About Thomas Fitzgerald

Thomas is a professional fine art photographer and writer specialising in photography related instructional books as well as travel writing and street photography. 

Rushing to Judgement?

Now that the whole Jay Maisel / Some Kind of Bloop controversy has died down a bit I can't help but reflect a little on the matter and wonder if we weren't just a little bit unfair to Jay. As I pointed out in my previous post on the matter, what upset people so much was the seeming inequality of the matter, with a rich photographer on one side and a poor designer on the other. Surely though, copyright protection should be equally applied to whoever you are. Would people have been so outraged if Jay was a poor student or amateur and the artwork for "some kind of bloop" was done by a big record label? I suspect the outrage would have been directed at the record label. In fact, a very similar case occurred quite recently. Amateur photographer Chris Divers took an image of an old e-type Jag and posted it on his flickr page. It later turned up on a GAP t-shirt in a stylized form, but it was obviously the same image. Unsurprisingly the online community rallied behind Chris and expressed outrage and dismay at GAP for violating the guy's copyright. So how then is this different from what happened in the Jay Maisel case.

It's very easy to paint Jay as a greedy billionaire living in his mansion, because all the blogs reporting on it never thought for a second to try and seek the other side of the story. They were judge, jury and executioner without properly even examining the facts. People were quick to point out that Jay owns a prime piece of real estate in New York, a 70 room former bank thought to be worth millions. This definitely goes towards the bond villan-esque portrayal of the man that had been put forward by several web commentators. What they failed to report on was the fact that he bought the former bank in the 60's for a paltry $102,000 an that he regularly uses half the rooms in the building to hold workshops to teach budding photographers, while more of the building is used for studio space.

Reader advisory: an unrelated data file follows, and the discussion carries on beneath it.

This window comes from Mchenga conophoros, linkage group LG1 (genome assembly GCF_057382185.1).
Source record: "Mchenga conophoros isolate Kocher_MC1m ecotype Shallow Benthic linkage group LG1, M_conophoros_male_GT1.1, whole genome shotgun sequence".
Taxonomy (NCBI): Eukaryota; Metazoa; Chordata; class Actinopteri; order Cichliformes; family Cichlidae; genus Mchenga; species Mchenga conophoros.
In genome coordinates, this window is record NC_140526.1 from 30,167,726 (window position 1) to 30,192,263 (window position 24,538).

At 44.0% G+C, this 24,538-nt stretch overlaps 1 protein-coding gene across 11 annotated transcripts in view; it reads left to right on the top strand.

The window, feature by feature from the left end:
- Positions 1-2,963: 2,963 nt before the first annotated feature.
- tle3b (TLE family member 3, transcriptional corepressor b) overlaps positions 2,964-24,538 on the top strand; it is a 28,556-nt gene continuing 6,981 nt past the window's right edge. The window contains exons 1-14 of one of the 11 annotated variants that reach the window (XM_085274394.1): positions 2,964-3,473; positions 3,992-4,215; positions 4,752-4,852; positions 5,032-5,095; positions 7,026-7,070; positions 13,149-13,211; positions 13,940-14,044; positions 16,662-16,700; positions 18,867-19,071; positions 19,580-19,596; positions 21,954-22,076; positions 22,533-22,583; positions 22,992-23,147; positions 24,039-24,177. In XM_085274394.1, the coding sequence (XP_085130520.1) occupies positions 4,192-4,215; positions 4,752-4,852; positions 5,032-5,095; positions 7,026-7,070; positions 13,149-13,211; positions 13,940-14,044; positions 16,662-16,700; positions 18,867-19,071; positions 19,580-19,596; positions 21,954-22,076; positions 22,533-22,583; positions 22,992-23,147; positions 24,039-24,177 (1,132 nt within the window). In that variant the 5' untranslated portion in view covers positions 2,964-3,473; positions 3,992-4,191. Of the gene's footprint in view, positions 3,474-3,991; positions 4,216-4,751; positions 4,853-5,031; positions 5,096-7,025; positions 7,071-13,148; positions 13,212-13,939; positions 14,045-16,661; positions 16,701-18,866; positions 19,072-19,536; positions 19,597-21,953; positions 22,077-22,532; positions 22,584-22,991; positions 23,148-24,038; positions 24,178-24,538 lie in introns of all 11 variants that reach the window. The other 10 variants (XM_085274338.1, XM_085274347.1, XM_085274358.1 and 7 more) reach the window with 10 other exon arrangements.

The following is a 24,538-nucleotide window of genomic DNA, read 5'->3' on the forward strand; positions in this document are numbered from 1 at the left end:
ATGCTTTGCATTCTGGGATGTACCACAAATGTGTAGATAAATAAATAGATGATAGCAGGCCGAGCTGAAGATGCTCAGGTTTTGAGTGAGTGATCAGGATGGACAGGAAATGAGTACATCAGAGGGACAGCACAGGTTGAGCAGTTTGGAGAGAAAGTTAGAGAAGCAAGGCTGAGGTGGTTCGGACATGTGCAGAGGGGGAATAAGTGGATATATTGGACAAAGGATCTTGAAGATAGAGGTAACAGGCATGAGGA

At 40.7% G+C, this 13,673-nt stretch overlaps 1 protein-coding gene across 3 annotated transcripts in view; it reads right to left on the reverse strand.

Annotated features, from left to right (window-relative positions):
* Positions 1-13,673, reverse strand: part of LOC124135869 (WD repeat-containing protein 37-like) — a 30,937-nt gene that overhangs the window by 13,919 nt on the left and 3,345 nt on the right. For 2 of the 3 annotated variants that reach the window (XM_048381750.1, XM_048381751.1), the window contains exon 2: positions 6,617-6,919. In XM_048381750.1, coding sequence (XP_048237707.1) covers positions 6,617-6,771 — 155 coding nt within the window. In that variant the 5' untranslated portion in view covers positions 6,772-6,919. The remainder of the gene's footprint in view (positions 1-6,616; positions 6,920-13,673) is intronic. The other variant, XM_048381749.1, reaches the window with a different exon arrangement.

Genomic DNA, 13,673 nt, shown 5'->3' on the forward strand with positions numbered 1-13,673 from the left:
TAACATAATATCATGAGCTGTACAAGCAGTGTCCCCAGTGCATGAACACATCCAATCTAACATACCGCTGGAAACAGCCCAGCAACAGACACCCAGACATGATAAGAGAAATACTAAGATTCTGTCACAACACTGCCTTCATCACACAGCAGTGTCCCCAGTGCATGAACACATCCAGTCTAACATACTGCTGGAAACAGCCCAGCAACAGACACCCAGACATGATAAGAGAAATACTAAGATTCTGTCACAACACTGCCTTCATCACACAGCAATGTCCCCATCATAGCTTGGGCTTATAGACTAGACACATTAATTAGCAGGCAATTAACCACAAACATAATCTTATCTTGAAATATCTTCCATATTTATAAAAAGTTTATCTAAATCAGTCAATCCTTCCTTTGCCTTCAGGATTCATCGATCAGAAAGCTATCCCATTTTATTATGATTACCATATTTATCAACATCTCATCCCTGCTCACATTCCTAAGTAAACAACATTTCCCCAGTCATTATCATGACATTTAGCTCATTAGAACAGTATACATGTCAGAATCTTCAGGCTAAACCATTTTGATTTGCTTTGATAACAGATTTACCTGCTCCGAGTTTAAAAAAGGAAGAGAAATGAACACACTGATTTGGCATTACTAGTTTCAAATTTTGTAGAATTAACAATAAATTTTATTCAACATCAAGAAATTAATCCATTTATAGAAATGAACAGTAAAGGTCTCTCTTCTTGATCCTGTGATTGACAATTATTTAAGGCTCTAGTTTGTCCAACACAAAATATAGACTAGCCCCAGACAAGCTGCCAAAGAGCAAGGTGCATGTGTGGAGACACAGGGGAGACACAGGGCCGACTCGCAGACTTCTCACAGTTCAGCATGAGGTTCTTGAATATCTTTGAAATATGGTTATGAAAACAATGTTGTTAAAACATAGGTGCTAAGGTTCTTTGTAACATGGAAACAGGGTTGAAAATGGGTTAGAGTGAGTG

Which brings us back to the case at hand. I've been thinking a lot about it recently, partly because I'm a designer myself, and as much as I want to feel bad for Andy Baio, it was something he shouldn't have done. I know I would never have done it without getting permission, and none of the designers I know would have either. It's design 101. If it was for a private piece for your portfolio, then fine, but to sell it on a commercial product, even if you are not making any money form it, you just don't do that. Like I said, I feel for the guy, but as a (web) designer himself, he really should have known better.

At the end of the day I think what I'm trying to say is that people have been somewhat hypocritical vilifying Jay when many of the same people were outraged when Gap stole Chris Divers work. I still think the settlement was un-necessarily harsh, but I think the debate around the issue was a little too one-sided, and hey, I'm as guilty of that as the next guy.

Some more reading on the matter:

Copyright vs. Fair-Use – or, What’s fair to some may not be to others - Jeff Revel

What's the point of even having copyright - The Online Photographer

The 72-Room Bohemian Dream House - New York Magazine


In The Garden After The Rain (With my new favorite lens)

In The Garden After The Rain (With my new favorite lens)